Introduction

The Civil Celebrations Network (CCN) Inc. calls upon the Attorney General to support the recommendations of the Coalition of Celebrant Associations (CoCA).

Like CoCA, the Civil Celebrations Network Inc. does not support the concept that the marriage celebrant is the “beneficiary” of the Marriage Program; thus, the celebrant should not be forced to bear more of its costs in time and money, instead, the Program’s funding should be borne by the taxpayer directly.

The CoCA submission focused upon “increasing professionalism” in a pragmatic manner to:
  • maximize improvement in the quality of the marriage services
  • maximize the specialized knowledge and skills of the MLCS and other stakeholders and
  • minimize the work-load of the MLCS,
and to establish a framework for cost recovery to ensure that the marrying public and all celebrants (state and commonwealth) share the burden equitably.

This Civil Celebrations Network Inc. submission builds upon the work already done by CoCA.

This CCN Inc. submission focuses upon the Marriage Act, Regulations, and administrative strategies to minimize:
  • the inherent discrimination in a document written over a half a century ago
  • hardship and distress caused to the marrying public and their celebrants by unclear policies and procedures
  • un-informed value judgements and assumptions that appear to underlie certain policies and recommended practices
  • the complexity and resulting confusion of two different approaches to the validation of an Australian marriage
and to maximize the Government’s objectives:
  • in reducing identity fraud, and
  • delivering a quality program in an effective, efficient, and stable manner.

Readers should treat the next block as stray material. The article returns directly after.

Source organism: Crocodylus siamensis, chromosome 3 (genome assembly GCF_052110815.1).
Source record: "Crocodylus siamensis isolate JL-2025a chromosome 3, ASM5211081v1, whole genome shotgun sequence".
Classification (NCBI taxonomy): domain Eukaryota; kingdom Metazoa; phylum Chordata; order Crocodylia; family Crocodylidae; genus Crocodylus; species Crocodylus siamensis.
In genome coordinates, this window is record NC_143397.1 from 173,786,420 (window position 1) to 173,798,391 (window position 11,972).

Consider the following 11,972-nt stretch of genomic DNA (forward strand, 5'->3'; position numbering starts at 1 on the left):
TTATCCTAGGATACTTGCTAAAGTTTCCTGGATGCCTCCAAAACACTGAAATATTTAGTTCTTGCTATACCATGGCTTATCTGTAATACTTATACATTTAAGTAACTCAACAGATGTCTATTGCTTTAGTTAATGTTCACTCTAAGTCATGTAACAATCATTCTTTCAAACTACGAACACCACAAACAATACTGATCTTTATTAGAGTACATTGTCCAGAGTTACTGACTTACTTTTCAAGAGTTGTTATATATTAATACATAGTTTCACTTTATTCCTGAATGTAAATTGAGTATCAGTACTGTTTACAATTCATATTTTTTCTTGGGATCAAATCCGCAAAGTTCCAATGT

This Civil Celebrations (Network CCN) Inc. submission calls upon the Attorney General to:
  • Embrace a model of marriage celebrancy as part of the profession of celebrancy, whether that is one based upon a religious belief system or a humanitarian one.
  • Acknowledge the largely hidden (to government and others) community work that is done by all celebrants on a daily basis as they interact with couples, families, and communities in times of change – getting engaged, leaving home, being married, having a baby, losing a baby or parent or grandparent through death, having a child come of age, retiring, moving into a hostel or nursing home care.
  • Understand that ‘community development’ as defined within the social work profession is a legitimate, powerful long-term strategy for social change for the benefit of all communities.
  • Acknowledge that community development is a process that all sorts of people are engaged in, by the effect of their actions, without their necessarily having the theoretical training and language to be able to articulate their work in these terms.
  • View the Marriage Celebrant Program, not as an isolated “problem” to be fixed, but an opportunity to establish its place within a community development context, so that other government objectives now and in the future can utilize the Program’s potential.
  • Build upon the original, (though not articulated in these terms at the time), civil and human rights’ objectives of appointing capable and community focused citizens to perform an important role for their communities on behalf of their Government.
  • Understand that simple Government strategies can have profound long-term benefits.
  • Assess the benefits and disadvantages associated with the different underlying models of the Civil Marriage Celebrants (CMC) Program as it has evolved.
  • Redirect the policies, administration, and management of the Marriage Celebrant Program based upon this community development philosophy.
  • Developing an integrated system of the key stakeholders – Marriage Law & Celebrant Section (MLCS), Registries of Births, Deaths & Marriages, Celebrant Associations, Religious Organisations, and celebrants themselves
  • Using the advantages of computer and IT systems for administration, communication, data collection, and planning
  • Facilitating improvements in the pre-appointment, training, and appointment processes as well as in the ongoing professional development with other stakeholders, existing and potential
  • Base ‘Cost Recovery’ upon principles that ensure all marriage celebrants and all marrying couples are treated equally, in both principle and practice, so that:
    • The law is applied equally to all marrying couples, regardless of the style of ceremony they choose
    • The compliance costs to all celebrants, including Commonwealth Appointed Marriage Celebrants of their ongoing registration, is minimized and that these cost are appropriately assigned.
Last modified on Friday, 27 January 2017 23:45